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Local Government of Canada, 1915 — Manitoba

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On September 4, 1812, Captain Miles Macdonell, in the name of Lord Selkirk, took formal possession of the District of Assiniboia at the forks of the Red and Assiniboine Rivers. This was the first act of government in what is now Western Canada.

The deed of the District of Assiniboia to Selkirk reserved to the Company “all rights of jurisdiction.” For this reason the Company's commission was given to the governor appointed by Selkirk. The governor could act as judge. But to do this correctly, he must act with his Council. A Council of Assiniboia was appointed to safeguard the judicial functions of the governor. It was not so much a Council of Assiniboia as the Council of the Governor in Assiniboia, not so much a legislative or administrative body as a judicial tribunal. From the time of Governors Bulger and Pelly the Council began to assume administrative and legislative functions. It began also to divest itself of judicial functions. In the former it was entirely successful; in the latter, only partly so. The minutes of the Council of May 4, 1832, show the Council launched upon its career of legislative activity. It adopts regulations concerning pigs and stallions allowed to range at large, fires, statute labour for the improvement of roads and bridges, public fairs and the taking of horses from their grazing grounds.

ManitobaThe Council never was in any degree responsible to those whose interest it was expected to regard and foster. But its membership was largely representative of the leaders in the community. It enacted a great variety of measures that sought to promote the public welfare in relation to fires, animals, horse taking, hay, roads, intoxicating of Indians, liquor laws, customs duties, police, debtors, intestate estates, marriage licenses, contracts for service, surveyors, postal facilities, premium on wolves, administration of justice and other matters of general concern. On June 25, 1841, was formed the Municipal District of Assiniboia which extended in all directions fifty miles from the forks of the Red and Assiniboine Rivers. To carry out its resolutions the Council of Assiniboia organized a board of works, a committee of economy, a volunteer corps, legal and judicial machinery, a tariff system and postal facilities. It appointed public officials and erected the necessary buildings. It supervised the whole social life of the settlement, imposing duties and restrictions on the sale and importation of liquors, superintending the building of roads, the issue of marriage licenses and the encouragement of native industries.

The little community at the forks of the Red River knew nothing of self-government. The suffrage was unknown though every proprietor of land was held qualified and liable to act as juror. But the desire for self-rule at last found expression and not in the District of Assiniboia alone. In the settlement of Portage la Prairie the inhabitants actually established a provisional republic. Though the Council of Assiniboia governed, it gave no security. The presence of the Sioux revealed the helplessness of the colony in a time of real danger. In the settlement was formed a Canada party. In Great Britain the renewal of the Company's charter upon former lines was found to be impossible. The confederation of the Canadian provinces showed in what direction lay the solution of many difficulties.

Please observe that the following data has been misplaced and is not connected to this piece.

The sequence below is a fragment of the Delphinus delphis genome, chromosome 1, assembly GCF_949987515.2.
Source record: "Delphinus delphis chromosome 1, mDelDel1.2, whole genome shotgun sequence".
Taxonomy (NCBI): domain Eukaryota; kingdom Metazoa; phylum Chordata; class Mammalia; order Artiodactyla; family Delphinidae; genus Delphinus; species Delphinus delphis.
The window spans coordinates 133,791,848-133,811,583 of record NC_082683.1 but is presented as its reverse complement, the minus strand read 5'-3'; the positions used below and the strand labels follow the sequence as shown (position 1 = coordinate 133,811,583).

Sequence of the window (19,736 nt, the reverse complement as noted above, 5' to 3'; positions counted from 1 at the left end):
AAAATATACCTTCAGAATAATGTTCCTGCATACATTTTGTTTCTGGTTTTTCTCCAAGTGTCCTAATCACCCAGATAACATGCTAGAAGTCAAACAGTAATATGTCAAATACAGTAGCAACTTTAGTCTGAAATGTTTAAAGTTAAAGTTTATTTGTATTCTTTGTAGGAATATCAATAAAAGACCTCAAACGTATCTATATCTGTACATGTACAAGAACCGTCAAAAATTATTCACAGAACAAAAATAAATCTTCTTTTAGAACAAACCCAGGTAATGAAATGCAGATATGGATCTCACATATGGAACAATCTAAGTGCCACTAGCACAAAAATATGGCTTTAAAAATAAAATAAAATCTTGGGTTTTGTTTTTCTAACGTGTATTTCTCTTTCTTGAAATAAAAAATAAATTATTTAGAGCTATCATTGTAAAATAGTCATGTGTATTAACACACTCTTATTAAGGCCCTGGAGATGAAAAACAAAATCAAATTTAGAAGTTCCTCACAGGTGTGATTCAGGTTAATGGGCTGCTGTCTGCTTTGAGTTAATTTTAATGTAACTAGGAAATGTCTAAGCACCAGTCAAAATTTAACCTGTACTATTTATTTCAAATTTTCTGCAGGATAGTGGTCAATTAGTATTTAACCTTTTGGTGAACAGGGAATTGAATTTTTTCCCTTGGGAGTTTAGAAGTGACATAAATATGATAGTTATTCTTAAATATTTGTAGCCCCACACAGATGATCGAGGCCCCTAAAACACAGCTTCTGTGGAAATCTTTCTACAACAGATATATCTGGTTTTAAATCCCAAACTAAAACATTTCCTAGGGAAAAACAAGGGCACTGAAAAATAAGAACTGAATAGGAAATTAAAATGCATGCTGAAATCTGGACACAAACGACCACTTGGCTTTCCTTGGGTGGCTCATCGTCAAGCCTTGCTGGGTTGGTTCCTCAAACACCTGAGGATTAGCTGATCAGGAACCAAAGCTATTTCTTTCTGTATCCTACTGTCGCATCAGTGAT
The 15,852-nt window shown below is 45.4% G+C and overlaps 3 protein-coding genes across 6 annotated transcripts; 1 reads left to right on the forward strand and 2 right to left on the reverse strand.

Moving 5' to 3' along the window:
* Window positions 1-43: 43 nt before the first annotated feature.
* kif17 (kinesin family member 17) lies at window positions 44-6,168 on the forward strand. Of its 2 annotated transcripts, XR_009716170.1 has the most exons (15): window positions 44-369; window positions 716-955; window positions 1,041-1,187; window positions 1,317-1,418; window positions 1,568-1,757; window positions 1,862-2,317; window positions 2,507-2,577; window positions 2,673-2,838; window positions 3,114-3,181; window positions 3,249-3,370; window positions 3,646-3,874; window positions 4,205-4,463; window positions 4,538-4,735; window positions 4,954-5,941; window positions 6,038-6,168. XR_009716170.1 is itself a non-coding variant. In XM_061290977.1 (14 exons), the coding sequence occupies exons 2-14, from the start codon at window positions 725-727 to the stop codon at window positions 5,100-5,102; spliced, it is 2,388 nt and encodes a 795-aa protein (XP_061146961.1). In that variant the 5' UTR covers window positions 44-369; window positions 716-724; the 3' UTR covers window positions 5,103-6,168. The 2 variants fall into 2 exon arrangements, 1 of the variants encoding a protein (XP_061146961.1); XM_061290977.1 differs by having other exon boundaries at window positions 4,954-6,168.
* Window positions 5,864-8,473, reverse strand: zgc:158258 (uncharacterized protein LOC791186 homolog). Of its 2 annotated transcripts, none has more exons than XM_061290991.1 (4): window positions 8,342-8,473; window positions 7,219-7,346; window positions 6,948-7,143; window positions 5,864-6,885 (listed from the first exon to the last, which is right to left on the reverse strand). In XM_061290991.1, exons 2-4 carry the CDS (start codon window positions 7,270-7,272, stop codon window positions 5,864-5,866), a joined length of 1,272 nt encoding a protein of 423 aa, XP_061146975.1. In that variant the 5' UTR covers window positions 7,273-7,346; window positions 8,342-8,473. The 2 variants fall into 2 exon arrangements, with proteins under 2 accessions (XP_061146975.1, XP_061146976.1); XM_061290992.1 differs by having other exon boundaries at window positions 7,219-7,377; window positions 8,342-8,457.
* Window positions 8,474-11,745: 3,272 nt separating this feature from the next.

The series of Dominion Acts relating to the West begins with “An Act for the temporary government of Rupert's Land and the Northwestern Territory when united with Canada,” June 22, 1869. This Act sought to prepare for the transfer of the Territories from the local authorities to the government of Canada. A year later the Manitoba Act (33 Vict., C. 3) launched upon its independent constitutional career the old District of Assiniboia, now in possession of complete self-government. The interval between these Acts had seen the troublous days of the Red River disturbances, and more than one attempt to set up a government had been made. The provisional governments of the period are due to the failure to appreciate local problems. The Lieutenant-Governor in the first days of the province naturally occupied a very important position in the administration of affairs. For a short time there was a temporary government with two ministers and the Legislative Assembly. After this, government was carried on with the Legislative Assembly and a Legislative Council, but without a premier. At the end of six years the Legislative Council was abolished. Without a Legislative Council but with a Premier and a Legislative Assembly the province assumed the constitutional form which has endured to the present day.